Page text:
Doctors treating Congresswoman Gabrielle Giffords following yesterday's shooting rampage in Tucson that left six people dead and several injured say the congresswoman is responding to commands. Meanwhile, a second "person of interest" is sought by authorities investigating the tragedy.
Of the many heroes who prevented shooting suspect Jared Loughner from committing further mayhem was a woman who wrestled with the gunman as he attempted to reload his Glock 9-millimeter handgun, Pima County Sheriff Clarence Dupnik says. The woman already had been shot when she bravely wrestled a full clip away from Loughner before he was taken to the ground. Pima County Sheriff's spokesman Jason Ogan would not identify the woman at the time of this writing.
Giffords remains heavily sedated and in critical condition after she wasg shot "through the brain," University Medical Center director Pete Rhee says.
The main concern, he says, is swelling of the brain, but doctors have removed a large portion of the left side of her skull to alleviate any pressure that may build. Doctors say she's being awakened periodically and is responding to commands.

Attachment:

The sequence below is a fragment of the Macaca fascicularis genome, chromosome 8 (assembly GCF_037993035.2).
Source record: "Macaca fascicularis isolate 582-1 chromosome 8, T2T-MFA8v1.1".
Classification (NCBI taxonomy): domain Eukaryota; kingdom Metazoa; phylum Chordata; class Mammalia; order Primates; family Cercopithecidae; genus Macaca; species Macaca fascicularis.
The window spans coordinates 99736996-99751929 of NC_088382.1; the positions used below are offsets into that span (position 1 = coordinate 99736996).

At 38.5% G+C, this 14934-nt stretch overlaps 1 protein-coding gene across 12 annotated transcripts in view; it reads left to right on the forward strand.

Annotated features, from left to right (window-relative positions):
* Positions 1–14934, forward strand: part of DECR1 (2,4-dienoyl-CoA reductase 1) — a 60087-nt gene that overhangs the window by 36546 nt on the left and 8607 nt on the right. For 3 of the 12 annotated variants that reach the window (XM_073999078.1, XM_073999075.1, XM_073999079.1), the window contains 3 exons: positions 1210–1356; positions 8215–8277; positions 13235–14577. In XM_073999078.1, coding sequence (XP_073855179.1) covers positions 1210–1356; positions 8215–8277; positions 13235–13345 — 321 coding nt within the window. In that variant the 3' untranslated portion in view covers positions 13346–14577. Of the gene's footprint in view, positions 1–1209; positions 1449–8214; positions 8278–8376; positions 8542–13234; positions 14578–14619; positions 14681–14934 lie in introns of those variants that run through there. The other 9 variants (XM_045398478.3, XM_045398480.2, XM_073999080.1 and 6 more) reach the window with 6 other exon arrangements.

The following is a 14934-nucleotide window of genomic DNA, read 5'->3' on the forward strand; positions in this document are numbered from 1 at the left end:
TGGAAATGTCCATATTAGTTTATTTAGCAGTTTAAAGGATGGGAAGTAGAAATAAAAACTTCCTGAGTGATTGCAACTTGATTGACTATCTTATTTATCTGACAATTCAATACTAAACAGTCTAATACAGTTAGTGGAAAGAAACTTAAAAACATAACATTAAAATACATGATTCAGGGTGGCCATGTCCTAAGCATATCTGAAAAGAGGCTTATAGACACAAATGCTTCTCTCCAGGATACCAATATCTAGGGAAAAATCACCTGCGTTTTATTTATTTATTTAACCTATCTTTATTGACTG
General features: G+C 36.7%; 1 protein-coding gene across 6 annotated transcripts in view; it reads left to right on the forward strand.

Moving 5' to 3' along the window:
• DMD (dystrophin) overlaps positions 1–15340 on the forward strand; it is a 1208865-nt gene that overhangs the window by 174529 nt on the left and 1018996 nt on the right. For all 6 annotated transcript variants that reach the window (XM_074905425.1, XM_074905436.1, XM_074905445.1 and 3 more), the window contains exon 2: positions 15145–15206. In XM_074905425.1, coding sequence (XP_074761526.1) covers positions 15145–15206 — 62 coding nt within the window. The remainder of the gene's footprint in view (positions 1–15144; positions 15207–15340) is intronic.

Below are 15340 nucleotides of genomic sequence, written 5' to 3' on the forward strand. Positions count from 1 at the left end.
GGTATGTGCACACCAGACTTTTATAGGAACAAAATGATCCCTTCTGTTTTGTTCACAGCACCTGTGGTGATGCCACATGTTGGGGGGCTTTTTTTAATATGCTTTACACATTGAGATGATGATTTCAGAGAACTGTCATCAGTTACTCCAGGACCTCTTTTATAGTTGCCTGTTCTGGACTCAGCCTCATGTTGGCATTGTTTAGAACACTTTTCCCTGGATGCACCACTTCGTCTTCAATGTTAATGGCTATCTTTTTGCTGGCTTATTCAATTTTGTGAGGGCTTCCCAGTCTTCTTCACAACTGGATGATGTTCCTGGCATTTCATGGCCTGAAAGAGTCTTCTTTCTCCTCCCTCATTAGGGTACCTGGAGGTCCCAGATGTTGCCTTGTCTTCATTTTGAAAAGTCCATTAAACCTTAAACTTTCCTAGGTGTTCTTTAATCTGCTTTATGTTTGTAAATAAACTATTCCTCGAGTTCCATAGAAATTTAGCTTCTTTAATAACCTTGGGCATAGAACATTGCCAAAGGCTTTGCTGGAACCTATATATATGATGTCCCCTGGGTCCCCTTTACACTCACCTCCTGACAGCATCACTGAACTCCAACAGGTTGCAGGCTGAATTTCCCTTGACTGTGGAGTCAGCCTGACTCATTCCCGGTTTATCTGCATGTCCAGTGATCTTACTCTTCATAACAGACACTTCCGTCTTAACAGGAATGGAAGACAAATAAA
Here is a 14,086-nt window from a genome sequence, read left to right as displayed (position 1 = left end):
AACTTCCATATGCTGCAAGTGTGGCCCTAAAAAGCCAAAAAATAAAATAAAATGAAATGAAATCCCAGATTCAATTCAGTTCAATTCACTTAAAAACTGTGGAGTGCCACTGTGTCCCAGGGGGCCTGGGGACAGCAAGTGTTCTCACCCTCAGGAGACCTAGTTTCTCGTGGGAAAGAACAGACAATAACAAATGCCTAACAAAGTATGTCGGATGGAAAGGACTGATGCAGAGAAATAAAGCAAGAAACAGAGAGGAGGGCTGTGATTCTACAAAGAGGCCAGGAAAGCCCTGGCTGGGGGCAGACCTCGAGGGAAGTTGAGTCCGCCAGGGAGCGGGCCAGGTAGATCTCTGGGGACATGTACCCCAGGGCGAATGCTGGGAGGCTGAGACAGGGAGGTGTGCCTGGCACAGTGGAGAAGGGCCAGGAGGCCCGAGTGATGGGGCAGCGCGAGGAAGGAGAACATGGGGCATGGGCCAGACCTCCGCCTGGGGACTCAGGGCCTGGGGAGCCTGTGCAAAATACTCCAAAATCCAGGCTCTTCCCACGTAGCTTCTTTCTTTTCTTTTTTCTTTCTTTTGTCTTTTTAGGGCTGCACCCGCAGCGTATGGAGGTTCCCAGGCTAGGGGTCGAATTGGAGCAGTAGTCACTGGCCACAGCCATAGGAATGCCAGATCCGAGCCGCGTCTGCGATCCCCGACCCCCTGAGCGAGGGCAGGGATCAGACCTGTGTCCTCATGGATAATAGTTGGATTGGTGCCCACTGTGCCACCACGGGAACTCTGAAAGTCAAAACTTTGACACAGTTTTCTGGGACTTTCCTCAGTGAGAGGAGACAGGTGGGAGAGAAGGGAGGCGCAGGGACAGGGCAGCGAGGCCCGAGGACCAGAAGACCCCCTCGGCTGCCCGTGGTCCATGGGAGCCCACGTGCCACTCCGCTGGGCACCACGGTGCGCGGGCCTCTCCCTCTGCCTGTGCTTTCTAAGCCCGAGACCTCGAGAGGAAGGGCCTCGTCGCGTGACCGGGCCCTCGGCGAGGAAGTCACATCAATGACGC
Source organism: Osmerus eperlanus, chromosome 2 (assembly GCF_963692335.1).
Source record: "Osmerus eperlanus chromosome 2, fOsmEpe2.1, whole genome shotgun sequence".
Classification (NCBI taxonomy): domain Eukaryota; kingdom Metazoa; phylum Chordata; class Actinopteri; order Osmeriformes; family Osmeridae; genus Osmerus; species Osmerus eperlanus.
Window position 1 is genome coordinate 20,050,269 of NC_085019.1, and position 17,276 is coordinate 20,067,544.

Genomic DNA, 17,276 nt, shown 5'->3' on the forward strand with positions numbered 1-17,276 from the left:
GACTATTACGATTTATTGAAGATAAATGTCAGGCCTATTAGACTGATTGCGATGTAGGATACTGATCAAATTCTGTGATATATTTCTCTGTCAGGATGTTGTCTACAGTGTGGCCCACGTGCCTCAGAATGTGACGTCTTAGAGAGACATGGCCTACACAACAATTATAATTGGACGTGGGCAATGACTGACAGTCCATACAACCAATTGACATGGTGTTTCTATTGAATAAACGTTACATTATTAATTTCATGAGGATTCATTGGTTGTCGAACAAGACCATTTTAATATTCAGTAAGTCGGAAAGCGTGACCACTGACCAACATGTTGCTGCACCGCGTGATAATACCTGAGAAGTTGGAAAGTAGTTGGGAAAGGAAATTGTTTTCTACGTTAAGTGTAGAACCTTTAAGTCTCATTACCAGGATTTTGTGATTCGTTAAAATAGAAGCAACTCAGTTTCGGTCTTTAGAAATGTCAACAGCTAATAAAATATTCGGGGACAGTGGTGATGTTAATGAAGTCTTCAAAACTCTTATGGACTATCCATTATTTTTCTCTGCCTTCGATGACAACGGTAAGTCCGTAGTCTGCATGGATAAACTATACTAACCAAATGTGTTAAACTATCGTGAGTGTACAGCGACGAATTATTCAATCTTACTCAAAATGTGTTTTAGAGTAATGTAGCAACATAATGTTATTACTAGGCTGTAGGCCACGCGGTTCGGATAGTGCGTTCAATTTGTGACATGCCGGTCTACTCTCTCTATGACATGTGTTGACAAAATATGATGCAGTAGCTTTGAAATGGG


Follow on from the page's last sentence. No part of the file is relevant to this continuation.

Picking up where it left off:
"Words cannot express the shock and devastation we feel about today's senseless attack. Our deepest condolences go out to the families of those who were slain, and our prayers continue for Congresswoman Giffords and the others who are struggling for their lives," Arizona Democratic Chairman Don Bivens says in a statement.
The second "person of interest" (pictured above) is not suspected of shooting anyone. He was, however, seen with Loughner
"We don't have any reason to believe at this time that that individual is a participant in this shooting," FBI Director Robert Mueller, on the scene in Tucson, says.
Dupnik went on to say, "We are still searching for the person of interest but are more satisfied in our minds that this person may not have been involved at all."
Mueller says Loughner is expected to be charged this afternoon with the assault on Giffords and the murder of Federal Judge John Roll. More charges will follow, Mueller says.
"This is an attack on our way of life," Mueller says.
Dupnik continued to blame extremist political ramblings for possibly contributing to pushing Loughner -- who he describes as unstable but not insane -- over the edge. He says, given the political climate, Arizona has become a hotbed for that type of rhetoric.
"[Arizona has] become a Mecca for prejudice and bigotry," he said yesterday. "That may be free speech, but it's not without consequence."
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